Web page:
Experiments in Governance

From parliamentary democracy to the presidential system and martial law regimes,
Pakistan is still looking for an ideal system of governance. While the experiments
continue, the masses hurtle down the poverty line.

By Muhammad Waqar Rana | October 2020

A state survives and prospers if there is rule of law. The classical concept of rule of law is: a law, that, in its form and substance, conforms to the Constitution. The law-making power is vested in the Parliament under the Constitution. Successive governments in Pakistan have relied upon Ordinances to enact laws. Successive Parliaments have also almost abdicated their legislative business. Sometimes, a law or a constitutional amendment is passed in hours, not days. But when it comes to legislation for public good, it is hard to find a quorum.

An Ordinance is a colonial relic that adorns the Constitutions of Pakistan and India. Unlike a Governor General under the British Crown, who had carte blanche Ordinance-making powers, the Presidents in Pakistan and India have this constitutional legislative power which can be exercised under certain circumstances and conditions. This legislative power was conferred on the executive heads in all British colonies to meet a legal requirement back home in England, insisting on a ‘law’ to provide for the rights and duties that included draconian penal codes and revenue laws. The British Constitution recognized the principle of separation of powers for securing liberties, to which French scholar Montesquieu referred as legislative powers conferred on the Governors General of the colonies, as life, liberty and taxes could be dealt with under a law only.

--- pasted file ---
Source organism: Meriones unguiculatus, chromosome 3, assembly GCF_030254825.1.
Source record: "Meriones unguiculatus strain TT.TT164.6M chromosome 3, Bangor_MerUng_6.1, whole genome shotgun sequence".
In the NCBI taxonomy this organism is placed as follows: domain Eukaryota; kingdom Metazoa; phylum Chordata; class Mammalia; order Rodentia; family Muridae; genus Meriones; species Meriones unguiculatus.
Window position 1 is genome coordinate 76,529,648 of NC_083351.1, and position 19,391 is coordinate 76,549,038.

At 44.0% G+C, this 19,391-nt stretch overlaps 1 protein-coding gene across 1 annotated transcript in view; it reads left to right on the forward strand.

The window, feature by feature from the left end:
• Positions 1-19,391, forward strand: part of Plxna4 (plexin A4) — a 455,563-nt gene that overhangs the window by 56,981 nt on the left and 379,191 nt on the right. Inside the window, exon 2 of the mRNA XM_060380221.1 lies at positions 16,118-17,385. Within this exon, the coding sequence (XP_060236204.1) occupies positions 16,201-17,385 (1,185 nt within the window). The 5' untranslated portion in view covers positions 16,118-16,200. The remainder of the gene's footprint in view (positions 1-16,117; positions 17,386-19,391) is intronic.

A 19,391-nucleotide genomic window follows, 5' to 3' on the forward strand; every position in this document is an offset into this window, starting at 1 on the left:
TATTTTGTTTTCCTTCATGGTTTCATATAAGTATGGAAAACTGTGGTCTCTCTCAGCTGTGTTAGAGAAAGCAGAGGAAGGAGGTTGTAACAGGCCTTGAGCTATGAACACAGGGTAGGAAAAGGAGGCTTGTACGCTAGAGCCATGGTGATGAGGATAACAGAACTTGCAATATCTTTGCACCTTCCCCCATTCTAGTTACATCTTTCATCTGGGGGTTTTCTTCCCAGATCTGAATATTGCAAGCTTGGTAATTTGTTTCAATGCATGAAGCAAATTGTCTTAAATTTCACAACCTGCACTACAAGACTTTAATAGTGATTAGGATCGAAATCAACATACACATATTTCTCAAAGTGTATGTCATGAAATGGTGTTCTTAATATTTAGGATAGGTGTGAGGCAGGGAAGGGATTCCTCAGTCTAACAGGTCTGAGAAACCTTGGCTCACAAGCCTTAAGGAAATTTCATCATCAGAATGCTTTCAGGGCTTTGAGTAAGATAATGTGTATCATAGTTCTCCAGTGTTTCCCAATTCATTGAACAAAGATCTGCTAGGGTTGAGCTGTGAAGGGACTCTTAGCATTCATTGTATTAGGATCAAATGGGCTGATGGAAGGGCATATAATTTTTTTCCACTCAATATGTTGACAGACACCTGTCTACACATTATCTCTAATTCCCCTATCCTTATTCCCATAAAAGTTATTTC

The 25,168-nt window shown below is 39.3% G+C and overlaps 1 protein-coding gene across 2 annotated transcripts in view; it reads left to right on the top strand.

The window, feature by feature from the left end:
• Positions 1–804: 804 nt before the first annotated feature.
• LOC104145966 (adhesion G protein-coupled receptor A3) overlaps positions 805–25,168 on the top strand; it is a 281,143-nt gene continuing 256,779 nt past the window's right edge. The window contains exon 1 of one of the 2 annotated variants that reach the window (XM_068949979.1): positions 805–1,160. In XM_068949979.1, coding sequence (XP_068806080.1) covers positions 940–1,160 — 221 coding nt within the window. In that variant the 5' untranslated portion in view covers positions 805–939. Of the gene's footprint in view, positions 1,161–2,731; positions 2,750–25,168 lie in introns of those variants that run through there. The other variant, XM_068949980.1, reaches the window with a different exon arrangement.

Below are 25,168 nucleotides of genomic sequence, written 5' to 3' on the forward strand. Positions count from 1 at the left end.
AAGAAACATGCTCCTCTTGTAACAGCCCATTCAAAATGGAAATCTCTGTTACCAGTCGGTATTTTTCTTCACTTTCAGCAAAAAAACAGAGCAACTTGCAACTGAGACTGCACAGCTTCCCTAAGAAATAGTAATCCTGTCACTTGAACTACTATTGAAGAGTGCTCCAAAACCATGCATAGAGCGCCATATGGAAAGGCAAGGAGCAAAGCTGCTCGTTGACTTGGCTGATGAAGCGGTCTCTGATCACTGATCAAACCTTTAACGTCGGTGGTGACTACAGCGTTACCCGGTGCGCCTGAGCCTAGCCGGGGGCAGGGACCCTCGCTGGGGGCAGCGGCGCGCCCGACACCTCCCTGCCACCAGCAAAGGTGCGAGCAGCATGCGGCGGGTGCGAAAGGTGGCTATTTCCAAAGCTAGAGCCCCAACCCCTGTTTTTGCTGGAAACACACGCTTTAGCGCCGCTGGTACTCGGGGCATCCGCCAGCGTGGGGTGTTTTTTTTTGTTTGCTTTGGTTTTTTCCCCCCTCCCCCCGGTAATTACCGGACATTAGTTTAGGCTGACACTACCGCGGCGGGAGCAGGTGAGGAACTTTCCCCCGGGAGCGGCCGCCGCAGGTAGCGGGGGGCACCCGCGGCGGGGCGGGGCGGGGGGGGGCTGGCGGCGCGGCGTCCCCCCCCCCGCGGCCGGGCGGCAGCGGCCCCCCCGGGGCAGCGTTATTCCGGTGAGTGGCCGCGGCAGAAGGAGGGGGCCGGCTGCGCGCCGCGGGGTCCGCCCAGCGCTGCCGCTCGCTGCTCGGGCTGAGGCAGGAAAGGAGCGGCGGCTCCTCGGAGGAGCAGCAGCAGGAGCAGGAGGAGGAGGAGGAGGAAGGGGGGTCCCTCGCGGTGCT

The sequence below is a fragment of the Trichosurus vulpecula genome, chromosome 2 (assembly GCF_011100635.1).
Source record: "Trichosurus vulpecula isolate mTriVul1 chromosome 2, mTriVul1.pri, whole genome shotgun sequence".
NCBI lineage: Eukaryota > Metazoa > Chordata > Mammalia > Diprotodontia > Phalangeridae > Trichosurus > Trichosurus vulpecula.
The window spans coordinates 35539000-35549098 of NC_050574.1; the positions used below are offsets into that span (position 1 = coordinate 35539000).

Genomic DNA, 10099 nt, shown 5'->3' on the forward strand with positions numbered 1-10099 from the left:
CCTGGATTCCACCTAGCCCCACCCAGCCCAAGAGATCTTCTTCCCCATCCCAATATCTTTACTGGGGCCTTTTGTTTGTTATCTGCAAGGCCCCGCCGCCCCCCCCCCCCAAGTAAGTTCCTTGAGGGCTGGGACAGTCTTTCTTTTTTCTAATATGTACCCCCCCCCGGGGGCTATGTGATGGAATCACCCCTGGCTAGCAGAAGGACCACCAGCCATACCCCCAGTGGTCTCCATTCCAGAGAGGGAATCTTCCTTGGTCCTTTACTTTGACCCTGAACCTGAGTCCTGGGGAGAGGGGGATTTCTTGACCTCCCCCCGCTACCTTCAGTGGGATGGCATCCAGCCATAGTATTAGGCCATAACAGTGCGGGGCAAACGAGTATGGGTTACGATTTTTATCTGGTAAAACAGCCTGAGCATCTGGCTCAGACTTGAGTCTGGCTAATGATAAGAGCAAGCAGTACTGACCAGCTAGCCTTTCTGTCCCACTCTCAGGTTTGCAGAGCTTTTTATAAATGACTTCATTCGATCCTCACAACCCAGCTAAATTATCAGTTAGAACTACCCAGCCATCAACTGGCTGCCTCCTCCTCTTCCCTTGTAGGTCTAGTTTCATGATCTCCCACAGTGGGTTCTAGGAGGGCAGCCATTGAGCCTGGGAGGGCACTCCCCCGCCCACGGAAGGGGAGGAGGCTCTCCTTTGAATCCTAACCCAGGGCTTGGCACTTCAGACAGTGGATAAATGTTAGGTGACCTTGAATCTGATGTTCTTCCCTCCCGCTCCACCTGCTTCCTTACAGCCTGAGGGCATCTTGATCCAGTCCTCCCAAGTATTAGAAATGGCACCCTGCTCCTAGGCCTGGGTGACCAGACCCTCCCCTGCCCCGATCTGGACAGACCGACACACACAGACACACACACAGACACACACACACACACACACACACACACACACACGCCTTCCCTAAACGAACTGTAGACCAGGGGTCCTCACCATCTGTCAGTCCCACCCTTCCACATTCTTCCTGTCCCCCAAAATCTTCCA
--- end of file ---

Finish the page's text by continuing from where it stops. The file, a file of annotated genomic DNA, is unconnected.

The President has Ordinance-making powers under Article 89 of the Constitution. The Governor of a province has similar powers under Article 128. The said Articles prescribe prior circumstances or conditions whereunder this legislative power can be exercised by the President or the Governor. This emergent power can be exercised only when the President is satisfied that the requisite circumstances exist. But not when the Senate and National Assembly are in session. This satisfaction in fact is not the satisfaction of the President but of the Cabinet. Executive power is vested in the prime minister and his cabinet in the Parliamentary form of government. The matters of satisfaction and the existence of emergent circumstances are not justiciable. The other condition is that the Senate and National Assembly must not be in session. Under the original Constitution of 1973, the Senate was not mentioned in clause 1 of Article 89. It was inserted through the 18th Amendment in 2010.

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The writer is an advocate of the Supreme Court and former Additional Attorney General of Pakistan. He holds an LL.M. degree from Harvard Law School and is the co-author of a book ‘Comparative Constitutional Law.’ He can be reached at

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